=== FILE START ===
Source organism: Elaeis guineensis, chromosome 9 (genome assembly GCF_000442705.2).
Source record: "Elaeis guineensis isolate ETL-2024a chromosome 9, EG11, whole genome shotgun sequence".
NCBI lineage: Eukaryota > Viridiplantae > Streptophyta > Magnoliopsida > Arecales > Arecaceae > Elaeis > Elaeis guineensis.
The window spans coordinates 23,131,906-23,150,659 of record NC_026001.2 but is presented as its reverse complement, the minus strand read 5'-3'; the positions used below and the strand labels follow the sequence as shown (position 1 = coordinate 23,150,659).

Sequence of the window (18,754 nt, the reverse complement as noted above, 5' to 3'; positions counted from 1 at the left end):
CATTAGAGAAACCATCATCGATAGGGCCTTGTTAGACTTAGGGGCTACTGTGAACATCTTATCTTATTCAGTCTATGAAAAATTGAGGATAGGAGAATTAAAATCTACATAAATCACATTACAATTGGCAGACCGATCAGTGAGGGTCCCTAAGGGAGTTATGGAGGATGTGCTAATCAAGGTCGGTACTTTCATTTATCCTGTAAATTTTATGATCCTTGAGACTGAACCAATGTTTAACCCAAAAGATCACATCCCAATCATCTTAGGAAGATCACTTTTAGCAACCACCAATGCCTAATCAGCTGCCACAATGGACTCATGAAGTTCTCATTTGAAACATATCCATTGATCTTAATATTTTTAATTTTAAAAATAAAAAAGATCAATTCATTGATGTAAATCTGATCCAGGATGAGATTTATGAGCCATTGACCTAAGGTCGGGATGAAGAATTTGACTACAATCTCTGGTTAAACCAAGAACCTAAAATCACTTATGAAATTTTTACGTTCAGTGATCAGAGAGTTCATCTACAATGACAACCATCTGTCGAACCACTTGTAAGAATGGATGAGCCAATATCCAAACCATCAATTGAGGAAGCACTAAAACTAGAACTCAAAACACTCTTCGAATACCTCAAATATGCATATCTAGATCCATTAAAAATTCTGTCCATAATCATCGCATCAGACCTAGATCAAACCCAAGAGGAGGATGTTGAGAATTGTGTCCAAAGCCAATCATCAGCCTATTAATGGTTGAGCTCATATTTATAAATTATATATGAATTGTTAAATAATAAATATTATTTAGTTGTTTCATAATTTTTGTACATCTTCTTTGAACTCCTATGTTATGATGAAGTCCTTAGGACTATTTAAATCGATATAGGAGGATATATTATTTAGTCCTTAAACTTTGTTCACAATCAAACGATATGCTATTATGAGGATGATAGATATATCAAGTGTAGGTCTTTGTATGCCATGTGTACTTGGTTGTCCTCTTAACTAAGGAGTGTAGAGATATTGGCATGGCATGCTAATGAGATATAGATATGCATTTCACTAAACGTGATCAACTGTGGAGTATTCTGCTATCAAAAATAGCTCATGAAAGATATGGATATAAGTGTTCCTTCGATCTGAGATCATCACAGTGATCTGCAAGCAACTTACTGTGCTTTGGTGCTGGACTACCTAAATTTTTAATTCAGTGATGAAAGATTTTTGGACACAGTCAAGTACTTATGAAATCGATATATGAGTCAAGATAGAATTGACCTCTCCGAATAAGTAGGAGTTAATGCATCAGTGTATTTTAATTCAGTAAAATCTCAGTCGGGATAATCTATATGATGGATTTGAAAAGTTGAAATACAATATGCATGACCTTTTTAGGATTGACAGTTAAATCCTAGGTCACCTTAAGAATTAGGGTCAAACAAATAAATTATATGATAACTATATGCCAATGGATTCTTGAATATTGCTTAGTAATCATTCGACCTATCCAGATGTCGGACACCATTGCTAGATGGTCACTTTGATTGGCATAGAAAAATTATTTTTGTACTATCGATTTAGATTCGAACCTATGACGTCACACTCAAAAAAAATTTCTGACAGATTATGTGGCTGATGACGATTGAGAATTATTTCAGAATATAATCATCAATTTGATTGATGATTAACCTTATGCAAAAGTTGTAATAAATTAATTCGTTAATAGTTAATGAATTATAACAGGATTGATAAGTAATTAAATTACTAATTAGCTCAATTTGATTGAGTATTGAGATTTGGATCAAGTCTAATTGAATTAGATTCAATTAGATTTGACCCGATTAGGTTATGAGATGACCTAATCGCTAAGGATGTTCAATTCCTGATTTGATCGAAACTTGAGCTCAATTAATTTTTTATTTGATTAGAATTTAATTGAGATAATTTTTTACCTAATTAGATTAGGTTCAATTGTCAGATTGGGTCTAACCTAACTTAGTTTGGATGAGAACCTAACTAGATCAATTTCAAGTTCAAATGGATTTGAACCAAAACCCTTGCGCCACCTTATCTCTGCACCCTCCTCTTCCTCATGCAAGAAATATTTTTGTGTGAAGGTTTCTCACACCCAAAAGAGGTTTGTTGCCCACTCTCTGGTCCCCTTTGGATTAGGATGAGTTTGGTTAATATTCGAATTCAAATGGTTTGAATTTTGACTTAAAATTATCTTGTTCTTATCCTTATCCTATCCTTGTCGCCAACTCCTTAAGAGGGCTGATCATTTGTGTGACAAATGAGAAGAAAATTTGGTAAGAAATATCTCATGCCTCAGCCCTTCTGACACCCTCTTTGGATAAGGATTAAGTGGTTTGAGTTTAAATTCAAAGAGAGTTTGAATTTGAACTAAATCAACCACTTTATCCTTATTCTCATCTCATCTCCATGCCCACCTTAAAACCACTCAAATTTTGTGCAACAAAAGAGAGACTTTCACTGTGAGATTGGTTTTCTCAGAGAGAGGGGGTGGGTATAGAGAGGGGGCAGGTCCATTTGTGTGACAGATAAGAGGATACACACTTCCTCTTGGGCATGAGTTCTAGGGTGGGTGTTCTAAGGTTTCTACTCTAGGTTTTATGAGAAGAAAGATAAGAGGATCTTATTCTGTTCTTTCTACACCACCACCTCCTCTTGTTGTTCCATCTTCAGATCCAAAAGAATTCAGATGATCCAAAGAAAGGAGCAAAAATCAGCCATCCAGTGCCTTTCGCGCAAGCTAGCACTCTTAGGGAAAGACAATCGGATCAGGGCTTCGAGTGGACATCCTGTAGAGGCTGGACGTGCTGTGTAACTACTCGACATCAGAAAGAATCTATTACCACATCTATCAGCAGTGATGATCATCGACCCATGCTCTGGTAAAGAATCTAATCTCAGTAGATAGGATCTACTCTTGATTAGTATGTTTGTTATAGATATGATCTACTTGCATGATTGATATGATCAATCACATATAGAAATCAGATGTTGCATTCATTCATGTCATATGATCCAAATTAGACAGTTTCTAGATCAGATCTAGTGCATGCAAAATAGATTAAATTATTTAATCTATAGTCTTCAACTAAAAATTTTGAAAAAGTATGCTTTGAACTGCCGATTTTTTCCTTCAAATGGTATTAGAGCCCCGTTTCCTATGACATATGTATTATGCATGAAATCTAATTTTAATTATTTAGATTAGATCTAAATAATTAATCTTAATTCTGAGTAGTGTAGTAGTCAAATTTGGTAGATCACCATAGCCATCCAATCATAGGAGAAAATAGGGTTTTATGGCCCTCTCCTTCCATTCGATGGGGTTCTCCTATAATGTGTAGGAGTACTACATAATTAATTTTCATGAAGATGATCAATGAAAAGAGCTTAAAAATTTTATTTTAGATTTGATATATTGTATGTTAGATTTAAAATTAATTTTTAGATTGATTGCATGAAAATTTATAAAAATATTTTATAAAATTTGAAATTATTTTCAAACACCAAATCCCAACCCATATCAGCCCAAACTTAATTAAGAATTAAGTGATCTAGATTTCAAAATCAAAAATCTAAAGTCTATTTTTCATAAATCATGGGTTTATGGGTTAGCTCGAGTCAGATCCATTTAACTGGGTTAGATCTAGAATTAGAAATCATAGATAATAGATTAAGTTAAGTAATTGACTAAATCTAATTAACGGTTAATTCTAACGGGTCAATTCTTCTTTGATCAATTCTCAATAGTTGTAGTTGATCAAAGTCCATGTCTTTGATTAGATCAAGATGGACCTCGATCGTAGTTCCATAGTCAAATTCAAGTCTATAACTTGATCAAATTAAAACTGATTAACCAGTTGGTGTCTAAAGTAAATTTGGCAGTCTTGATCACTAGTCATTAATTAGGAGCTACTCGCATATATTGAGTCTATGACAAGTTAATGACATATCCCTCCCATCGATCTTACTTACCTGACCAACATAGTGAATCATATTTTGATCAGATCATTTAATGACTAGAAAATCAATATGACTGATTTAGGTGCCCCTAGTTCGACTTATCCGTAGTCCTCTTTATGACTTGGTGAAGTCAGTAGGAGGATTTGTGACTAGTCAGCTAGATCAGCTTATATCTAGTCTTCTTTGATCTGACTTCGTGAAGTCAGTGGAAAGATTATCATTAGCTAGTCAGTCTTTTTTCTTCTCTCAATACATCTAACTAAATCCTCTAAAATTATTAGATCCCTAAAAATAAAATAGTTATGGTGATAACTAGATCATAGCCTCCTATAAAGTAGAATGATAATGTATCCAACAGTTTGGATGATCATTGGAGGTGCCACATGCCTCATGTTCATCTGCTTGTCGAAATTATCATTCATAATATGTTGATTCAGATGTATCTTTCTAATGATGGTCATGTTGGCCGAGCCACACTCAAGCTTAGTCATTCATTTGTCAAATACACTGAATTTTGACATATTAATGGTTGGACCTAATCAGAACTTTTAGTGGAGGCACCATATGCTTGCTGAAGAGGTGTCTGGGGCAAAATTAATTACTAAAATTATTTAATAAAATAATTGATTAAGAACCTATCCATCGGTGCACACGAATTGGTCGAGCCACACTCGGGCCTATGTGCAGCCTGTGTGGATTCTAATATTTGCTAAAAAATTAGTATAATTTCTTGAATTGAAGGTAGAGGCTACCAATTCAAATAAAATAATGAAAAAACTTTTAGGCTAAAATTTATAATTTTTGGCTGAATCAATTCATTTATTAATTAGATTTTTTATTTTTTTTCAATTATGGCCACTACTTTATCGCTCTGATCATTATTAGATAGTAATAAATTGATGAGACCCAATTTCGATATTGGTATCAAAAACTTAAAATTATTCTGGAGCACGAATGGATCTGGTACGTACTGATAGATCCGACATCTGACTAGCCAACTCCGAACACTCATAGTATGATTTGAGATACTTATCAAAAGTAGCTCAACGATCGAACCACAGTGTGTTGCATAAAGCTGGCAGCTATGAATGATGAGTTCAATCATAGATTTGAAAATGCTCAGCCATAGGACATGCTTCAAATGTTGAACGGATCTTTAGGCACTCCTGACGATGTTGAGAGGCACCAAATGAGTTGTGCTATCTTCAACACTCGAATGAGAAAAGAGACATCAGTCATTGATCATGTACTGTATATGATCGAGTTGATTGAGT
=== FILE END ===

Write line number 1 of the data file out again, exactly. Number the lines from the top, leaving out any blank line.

Source organism: Elaeis guineensis, chromosome 9 (genome assembly GCF_000442705.2).